Since Week 6, the Dolphins have been the league's best red zone offense, scoring touchdowns on 80% of their possessions (20 of 25).

Clear examples of on-field improvement and a disciplined approach have helped the Dolphins evolve from one of the worst teams in NFL history in terms of point differential to a group that upset a possible playoff team.

"I just told them, 'I'm thankful to be the head coach of this team, this organization.' I'm proud of that group," Flores said. "That's a room full of guys who, they're not going to back down from anybody. It's not always going to go our way. I think we have learned that this year; but we're just going to keep swinging and that's it."

'Turned up Flores' during games

For three hours on Sundays, Dolphins players see a different side of Flores -- it shines through when he's yelling at an official over a questionable call or when he aggressively claps and then unleashes a Tiger Woods-like fist pump after a key fourth-down stop. As center Daniel Kilgore describes it, the team is seeing "turned up Flores" on game days.

"You think it's two sides of him," defensive tackle Davon Godchaux said. "He'll be happy one moment, then the next moment he'll be mad. Then you'll catch him on the sideline just laughing at himself. It's real funny to me. He's just being himself."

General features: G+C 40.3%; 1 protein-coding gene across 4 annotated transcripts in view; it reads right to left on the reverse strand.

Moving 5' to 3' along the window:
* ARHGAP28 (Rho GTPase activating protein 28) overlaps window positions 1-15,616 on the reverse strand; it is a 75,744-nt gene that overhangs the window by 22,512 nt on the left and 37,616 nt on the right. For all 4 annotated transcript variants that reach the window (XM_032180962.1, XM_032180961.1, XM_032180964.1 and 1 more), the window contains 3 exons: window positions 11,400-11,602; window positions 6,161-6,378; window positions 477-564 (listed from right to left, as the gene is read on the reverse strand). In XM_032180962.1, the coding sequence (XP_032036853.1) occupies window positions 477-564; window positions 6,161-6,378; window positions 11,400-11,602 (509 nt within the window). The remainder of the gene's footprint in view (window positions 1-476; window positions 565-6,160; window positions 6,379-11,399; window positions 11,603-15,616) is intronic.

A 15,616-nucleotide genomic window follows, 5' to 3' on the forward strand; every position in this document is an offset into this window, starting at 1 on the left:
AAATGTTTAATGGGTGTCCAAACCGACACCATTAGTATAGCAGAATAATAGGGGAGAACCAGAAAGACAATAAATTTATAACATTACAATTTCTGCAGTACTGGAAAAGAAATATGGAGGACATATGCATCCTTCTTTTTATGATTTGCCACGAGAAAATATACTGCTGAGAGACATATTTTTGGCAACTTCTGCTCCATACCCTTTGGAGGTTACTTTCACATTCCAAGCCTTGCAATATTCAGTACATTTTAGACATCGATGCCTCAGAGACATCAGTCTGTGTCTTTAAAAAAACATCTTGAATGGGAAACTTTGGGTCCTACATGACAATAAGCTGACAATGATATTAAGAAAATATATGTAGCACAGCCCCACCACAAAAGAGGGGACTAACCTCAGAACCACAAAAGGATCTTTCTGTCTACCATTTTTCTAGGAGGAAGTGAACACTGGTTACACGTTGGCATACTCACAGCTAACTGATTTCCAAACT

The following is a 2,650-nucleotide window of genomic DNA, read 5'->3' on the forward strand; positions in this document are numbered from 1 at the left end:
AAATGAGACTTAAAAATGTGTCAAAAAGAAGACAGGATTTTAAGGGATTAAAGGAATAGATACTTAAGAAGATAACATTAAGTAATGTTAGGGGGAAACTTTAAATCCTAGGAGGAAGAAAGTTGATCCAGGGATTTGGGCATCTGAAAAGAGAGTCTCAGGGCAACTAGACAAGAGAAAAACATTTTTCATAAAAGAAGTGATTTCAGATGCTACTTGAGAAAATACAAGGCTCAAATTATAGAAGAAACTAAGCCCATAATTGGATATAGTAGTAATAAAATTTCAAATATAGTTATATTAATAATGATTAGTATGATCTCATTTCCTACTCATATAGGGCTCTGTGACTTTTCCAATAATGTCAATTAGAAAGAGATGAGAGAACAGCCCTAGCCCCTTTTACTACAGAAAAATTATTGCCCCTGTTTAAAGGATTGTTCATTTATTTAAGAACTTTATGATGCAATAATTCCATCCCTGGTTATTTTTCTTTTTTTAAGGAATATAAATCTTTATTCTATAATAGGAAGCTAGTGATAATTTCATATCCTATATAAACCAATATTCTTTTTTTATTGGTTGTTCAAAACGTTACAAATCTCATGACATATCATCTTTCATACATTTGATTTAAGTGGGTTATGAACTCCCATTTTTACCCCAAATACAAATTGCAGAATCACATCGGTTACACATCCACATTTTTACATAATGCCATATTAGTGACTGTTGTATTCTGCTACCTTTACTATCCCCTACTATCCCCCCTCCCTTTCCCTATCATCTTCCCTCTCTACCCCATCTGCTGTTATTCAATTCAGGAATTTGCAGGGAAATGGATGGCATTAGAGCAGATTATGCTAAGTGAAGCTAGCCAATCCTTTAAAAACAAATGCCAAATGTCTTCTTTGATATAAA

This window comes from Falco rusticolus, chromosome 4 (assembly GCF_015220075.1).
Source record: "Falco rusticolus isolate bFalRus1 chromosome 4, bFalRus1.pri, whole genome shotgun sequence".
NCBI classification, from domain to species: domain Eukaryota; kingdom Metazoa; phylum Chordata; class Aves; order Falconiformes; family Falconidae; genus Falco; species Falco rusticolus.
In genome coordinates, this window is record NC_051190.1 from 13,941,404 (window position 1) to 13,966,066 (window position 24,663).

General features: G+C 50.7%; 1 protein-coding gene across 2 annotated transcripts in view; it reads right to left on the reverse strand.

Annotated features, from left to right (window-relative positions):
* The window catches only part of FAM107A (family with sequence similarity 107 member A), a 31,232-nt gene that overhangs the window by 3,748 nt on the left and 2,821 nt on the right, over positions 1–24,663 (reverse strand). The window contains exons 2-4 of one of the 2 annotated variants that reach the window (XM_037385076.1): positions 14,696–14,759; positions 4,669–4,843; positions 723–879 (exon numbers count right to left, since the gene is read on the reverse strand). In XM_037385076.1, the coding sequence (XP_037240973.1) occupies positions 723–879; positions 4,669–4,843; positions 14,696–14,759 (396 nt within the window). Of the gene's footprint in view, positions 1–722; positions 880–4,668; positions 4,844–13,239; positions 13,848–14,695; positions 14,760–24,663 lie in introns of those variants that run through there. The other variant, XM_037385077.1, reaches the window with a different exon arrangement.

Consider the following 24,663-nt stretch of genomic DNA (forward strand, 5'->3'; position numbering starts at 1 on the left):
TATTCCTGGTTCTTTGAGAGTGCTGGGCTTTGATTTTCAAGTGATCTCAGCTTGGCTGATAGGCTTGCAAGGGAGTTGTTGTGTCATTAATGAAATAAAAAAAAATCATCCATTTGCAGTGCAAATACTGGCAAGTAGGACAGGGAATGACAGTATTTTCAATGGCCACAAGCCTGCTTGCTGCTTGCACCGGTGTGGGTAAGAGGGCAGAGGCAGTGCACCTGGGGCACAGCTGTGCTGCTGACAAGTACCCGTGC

Safeties coach Tony Oden added: "He has a much better sense of humor than people may give him credit for."

Flores has been emotional in key moments, such as during his first Dolphins win when he was doused with a Gatorade bath and given the game ball by his players. The moments, the players and the process matter.

It could be said that is part of why this Dolphins team decided that building the Flores Way was more important than losing out and securing the No. 1 overall pick.

'It's been a fun year'

Discipline and maximizing advantages are two elements that have allowed the Dolphins to punch above their weight class.

Miami ranks in the top five in fewest accepted penalties and penalty yards, a stark improvement from last season when it was one of the NFL's worst teams in both categories.

Receiver DeVante Parker and tight end Mike Gesicki are the Dolphins' best jump-ball 50/50 weapons, and much of Sunday's offense was isolating them on the Eagles' smaller defensive backs. The duo combined for 238 yards and three touchdowns.

Miami has used defensive back Eric Rowe as a tight end neutralizer, the way they did against the Eagles' Zach Ertz. He finished with three catches for 24 yards.

These are all examples of good coaching, and elements that will be beneficial once more talent arrives in 2020 (the Dolphins currently have three first-round picks).

"It's been a fun year. I enjoy coaching this team," Flores said. "We've improved and gotten better, and that's the goal in coaching. As a teacher, as an educator, you want your pupils, your students to get better."

Seeds are being planted in Miami with hope for the eventual harvest.